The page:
What I remember most about my grandfather, a Holocaust survivor, was his unrelenting ability to forget his past.

He never talked about his war-time experiences, but always pushed forward in his life – and what a life he had. Saba began his life in Canada with $50 and started work as a peddler. He built several successful businesses, earning a comfortable living for his wife, children and grandchildren.

He traveled the world with my grandmother, had a retirement home in Florida and a summer house in the Quebec country. Fifty years after his arrival in Canada, Saba sat at the Passover table on his 75th birthday surrounded by his children and grandchildren.  “I think I’m enjoying life,” he said in characteristic modesty.

My grandfather, David Nisker.

My grandfather, David Nisker.

With Holocaust Remembrance Day upon us, we will repeat the “Never Forget” mantra. We must. It is our generation’s duty to document every detail of memory from the Holocaust survivors in our midst as their numbers dwindle rapidly.

Yet the daily life of a Holocaust survivor hinges on forgetting. People like Saba had to erase the past to live in the present and forge a future — for themselves and their families.

When my mother was growing up, her parents never talked about death. People didn’t die; they “didn’t come to Florida anymore” or they were just never mentioned again.

Though this may seem strange to outsiders, this was my grandparents’ lifeline — the imperative survival strategy that allowed them to live full, normal lives — to the extent that that was possible.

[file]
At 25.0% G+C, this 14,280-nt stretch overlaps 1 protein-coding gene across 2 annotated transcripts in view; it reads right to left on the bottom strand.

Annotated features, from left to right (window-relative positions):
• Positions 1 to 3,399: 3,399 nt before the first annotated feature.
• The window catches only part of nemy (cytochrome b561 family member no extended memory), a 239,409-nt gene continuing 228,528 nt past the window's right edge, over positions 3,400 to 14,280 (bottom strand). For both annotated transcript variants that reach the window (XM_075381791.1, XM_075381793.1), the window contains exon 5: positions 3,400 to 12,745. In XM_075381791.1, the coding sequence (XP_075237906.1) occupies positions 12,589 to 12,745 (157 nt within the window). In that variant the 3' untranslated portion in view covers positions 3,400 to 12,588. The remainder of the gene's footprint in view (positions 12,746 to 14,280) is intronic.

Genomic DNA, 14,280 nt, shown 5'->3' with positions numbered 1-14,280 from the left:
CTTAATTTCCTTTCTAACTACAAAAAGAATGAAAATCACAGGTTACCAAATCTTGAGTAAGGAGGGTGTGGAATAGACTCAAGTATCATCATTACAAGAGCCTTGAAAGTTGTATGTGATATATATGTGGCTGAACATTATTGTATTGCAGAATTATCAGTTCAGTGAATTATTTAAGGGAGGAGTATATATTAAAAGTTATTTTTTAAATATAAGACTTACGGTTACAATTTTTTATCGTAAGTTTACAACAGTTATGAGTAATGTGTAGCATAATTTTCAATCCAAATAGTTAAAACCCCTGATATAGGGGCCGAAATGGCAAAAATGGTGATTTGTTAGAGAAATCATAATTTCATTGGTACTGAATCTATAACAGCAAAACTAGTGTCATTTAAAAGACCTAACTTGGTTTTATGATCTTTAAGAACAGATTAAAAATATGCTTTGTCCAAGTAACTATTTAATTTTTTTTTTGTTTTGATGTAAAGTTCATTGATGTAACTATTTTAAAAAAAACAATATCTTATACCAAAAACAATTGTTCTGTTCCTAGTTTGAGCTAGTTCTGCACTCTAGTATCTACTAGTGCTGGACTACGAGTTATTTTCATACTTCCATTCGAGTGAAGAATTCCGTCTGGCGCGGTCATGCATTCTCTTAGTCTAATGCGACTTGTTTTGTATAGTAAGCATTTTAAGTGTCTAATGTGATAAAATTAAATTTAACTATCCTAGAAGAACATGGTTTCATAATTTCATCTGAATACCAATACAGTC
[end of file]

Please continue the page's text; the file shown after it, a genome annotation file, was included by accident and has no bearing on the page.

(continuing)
Of course, Saba never really forgot. Nightmares plagued this successful, self-made businessman, father and grandfather his whole life. When the iron curtain fell, my grandparents immediately booked tickets to Poland. “For me, visiting Treblinka is the closest thing to visiting a cemetery for my parents and brother,” said my grandmother, also a Holocaust survivor. But my grandfather cancelled at the last minute.

Saba’s silence was broken exactly 17 years ago this week in our family van on the 8-hour drive from Montreal to Hamilton, Ontario for the Passover Seder. With nowhere for him to escape, I put a tape recorder to his mouth: “Tell us your life story.”

He reluctantly agreed. It’s recorded now forever. Hours and hours of Saba’s heavily-accented English peppered with Polish, recounting everything in vivid detail.

He spoke as if it had happened yesterday. The horrors. The incomprehensible. The innumerable twists of fate and accidents and strokes of luck that led him to survive the decimation.

How he escaped a war camp in his hometown and lived in the forest for years and joined the Partisans and ultimately made his way to Italy en route to Palestine. There, yet another serendipitous encounter sealed his fate: he met a friend from his hometown of Ostrowiec, who told him that his mother was alive. He immediately turned back and returned to see her. His parents had survived Auschwitz separately and unbeknownst to each other. His younger sister Rifka was killed, though no one in my family knows how to this day.

The rest is history: he was chosen by lottery as one of 50 refugees to immigrate to Canada in the late 1940s, and he lived in Montreal for the rest of his life.

Alongside the tragedy, he also told us about the happy times and triumphs: about his 70-year-old aunt who used to climb fences in Poland; his post-war meeting with the Pope and their conversation in Hebrew; and how he wooed my grandmother (“having a car in those ways was a sure way to get the girls”).

How lucky I was to have been ingrained with the “Never Forget” doctrine. Shortly after the road-trip-interview, Parkinson’s and dementia overtook Saba for several long and debilitating years until his death in 2007.

Today, as I listen to the tapes of Saba’s life, I am struck by his passion for life, by his ability to move on and create something positive from the evil and murderous reality he endured. He was only able to do that by putting everything behind him, by forgetting — at least on the surface. After what he went through how can you blame him?

So, on this Holocaust Remembrance Day, I will remember our past, but I will also remember my grandfather’s great gift to himself and to us, his family – his ability to forget.